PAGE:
Curtis Steigers is somewhat reminiscent of Chet Baker. He's not a classic vocalist, but sings with an appealing vulnerability. And he occasionally picks up the saxophone to play a solo. Although his own "Swingin' Down At 10th and Main" is among the best tunes on his latest album, he tends to favor standards, both old ("Days of Wine and Roses," "Body and Soul") and new (Ron Sexsmith's "Secret Heart").

Mambo Kings

The Afro-Cuban sound of Rochester's Mambo Kings has earned them gigs with symphony orchestras across the country. The group, formed by Peru native Richard Delaney (piano) in 1991, features two percussionists, Freddie Colon (timbales and congas) and David Antonetti (congas and bongos) along with John Viavattine (saxophone) and Bob Stata (bass).

Victoria Corrigan Quartet

Her youthful good looks belie a voice reminiscent of a veteran blues singer. Her originals, "Crazy Before Her Time" and "Twelve O'Clock Moon," are reminiscent of Rickie Lee Jones. But perhaps the most impressive thing about Victoria Corrigan is her ability to transform unlikely pop tunes, "Hot Stuff," "Spooky" and even "Abracadabra," into credible blues songs.

Jon Ballantyne

After winning the grand prize of the Festival International de Jazz de Montreal in 1986, Canadian pianist Jon Ballantyne, moved to New York City, where he studied with Barry Harris and Kenny Barron. In the decades since, he has played with the Woody Herman Big Band, Buddy De Franco, and Clark Terry, and toured the world with his own group.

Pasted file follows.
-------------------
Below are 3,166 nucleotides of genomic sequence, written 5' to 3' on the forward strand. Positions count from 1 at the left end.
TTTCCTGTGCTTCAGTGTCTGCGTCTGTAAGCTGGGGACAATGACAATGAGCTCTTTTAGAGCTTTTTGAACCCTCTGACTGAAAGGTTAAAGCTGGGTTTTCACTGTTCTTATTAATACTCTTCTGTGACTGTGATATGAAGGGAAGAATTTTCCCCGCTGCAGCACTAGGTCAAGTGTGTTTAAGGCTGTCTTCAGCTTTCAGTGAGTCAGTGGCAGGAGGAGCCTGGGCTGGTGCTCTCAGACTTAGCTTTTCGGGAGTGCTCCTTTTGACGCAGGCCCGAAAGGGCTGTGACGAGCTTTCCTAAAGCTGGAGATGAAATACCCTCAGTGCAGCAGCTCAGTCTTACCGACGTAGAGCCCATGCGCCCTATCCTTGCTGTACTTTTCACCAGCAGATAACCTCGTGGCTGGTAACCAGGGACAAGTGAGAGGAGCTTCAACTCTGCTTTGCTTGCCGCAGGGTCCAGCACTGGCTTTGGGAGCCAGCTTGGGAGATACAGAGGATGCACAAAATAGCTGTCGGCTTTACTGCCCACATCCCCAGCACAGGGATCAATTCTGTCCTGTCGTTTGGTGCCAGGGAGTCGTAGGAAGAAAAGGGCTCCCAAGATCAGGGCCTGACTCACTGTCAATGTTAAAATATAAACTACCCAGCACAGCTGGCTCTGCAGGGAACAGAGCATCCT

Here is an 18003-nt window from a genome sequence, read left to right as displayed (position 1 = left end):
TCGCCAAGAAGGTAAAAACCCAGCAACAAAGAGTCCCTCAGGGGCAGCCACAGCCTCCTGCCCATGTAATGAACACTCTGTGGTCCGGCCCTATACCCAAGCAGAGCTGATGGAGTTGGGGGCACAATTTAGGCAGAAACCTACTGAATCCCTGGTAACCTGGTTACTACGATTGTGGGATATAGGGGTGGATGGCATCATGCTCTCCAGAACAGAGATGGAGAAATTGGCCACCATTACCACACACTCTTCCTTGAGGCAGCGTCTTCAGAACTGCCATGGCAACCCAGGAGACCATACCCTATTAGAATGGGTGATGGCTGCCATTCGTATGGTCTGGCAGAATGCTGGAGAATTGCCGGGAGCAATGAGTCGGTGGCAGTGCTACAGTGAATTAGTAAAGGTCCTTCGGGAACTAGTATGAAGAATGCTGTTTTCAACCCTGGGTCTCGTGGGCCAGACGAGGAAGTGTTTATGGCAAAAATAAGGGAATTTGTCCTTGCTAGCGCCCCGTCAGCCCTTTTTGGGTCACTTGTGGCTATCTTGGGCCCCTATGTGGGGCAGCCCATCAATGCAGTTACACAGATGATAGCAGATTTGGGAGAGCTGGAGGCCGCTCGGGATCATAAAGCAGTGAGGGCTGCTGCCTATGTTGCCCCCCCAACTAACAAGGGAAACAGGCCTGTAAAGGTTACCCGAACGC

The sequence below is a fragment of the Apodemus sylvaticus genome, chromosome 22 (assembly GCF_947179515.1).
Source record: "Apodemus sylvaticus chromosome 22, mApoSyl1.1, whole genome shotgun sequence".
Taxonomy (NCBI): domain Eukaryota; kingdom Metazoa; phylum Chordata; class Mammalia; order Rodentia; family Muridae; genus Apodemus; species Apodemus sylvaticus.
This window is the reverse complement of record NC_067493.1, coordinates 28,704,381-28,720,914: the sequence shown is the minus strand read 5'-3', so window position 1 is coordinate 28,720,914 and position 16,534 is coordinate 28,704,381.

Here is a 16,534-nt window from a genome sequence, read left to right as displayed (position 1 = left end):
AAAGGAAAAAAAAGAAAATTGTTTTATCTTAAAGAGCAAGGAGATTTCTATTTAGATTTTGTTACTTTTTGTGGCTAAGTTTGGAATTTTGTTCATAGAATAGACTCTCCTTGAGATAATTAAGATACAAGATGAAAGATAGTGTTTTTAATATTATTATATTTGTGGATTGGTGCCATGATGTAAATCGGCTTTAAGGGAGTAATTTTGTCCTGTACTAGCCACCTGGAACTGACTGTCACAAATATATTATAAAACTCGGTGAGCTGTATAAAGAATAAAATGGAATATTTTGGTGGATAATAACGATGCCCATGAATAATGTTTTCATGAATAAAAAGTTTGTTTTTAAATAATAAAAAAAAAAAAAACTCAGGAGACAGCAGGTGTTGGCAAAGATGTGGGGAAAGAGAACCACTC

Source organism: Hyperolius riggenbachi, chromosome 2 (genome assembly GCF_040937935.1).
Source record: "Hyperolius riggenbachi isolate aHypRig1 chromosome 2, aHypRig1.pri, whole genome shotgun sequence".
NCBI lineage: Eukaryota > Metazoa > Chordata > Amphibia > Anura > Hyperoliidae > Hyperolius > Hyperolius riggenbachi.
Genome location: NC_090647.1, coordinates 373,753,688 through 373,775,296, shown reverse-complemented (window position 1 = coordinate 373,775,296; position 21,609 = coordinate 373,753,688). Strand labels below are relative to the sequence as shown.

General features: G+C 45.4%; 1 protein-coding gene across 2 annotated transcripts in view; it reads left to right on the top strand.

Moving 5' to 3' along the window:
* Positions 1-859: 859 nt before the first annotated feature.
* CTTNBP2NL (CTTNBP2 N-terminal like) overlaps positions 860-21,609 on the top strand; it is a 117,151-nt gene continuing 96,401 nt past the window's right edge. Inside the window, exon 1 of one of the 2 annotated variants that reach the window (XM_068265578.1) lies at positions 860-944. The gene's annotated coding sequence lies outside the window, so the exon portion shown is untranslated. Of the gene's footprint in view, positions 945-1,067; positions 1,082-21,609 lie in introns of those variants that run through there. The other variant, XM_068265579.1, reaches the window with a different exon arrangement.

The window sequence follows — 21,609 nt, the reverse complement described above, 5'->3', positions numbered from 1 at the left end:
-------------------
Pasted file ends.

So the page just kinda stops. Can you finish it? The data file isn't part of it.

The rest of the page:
Friday, June 13

Alex Skolnick

Jazz artists seeking relevance to a new generation may sneak a few pop tunes into the mix, but they usually stick to the tried and true: Stevie Wonder, Joni Mitchell, The Beatles. Alex Skolnick throws that formula out the window by taking on Aerosmith, Kiss, and Black Sabbath. His album, goodbye to romance: standards for a new generation, is a hoot. Skolnick is such an engaging guitar player, he makes these tunes sound good.

Leni Stern Trio

In her native Germany Leni Stern was known for acting. Since moving to the United States in the late 1970s to study at the Berklee School of Music, Stern has earned a reputation as a jazz guitarist. In recent years she has evolved into a formidable singer-songwriter. The title track of her latest release, "Kindness of Strangers," is a beautiful tune, sung with the perfect touch of frailty.

David Leonhardt Trio

David Leonhardt is an excellent pianist, composer, and arranger who, a few years ago, arranged and recorded David Fathead Newman's excellent CD, Under a Woodstock Moon. At the RIJF, Leonhardt takes on the role of Pied Piper, leading children to jazz with swinging renditions of tunes like "This Old Man," and "Never Never Land."

Medeski Martin & Wood

See interview.

Saturday, June 14

Joe Romano

Saxophonist Joe Romano may be known for touring the world with the bands of Buddy Rich, Les Brown, and Louie Bellson. He may have conquered Los Angeles with Bill Holman, Stan Kenton, and Pearl. But in Rochester he's known as a local hero who graduated from the Eastman School of Music, played on the first Chuck Mangione album, and provided countless great shows in local clubs.